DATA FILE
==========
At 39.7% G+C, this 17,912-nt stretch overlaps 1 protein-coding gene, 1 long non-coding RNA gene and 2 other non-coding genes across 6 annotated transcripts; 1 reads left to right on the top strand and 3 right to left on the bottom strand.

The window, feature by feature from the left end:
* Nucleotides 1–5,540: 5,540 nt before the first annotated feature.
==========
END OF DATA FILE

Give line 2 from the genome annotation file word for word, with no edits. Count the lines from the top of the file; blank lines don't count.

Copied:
The window, feature by feature from the left end: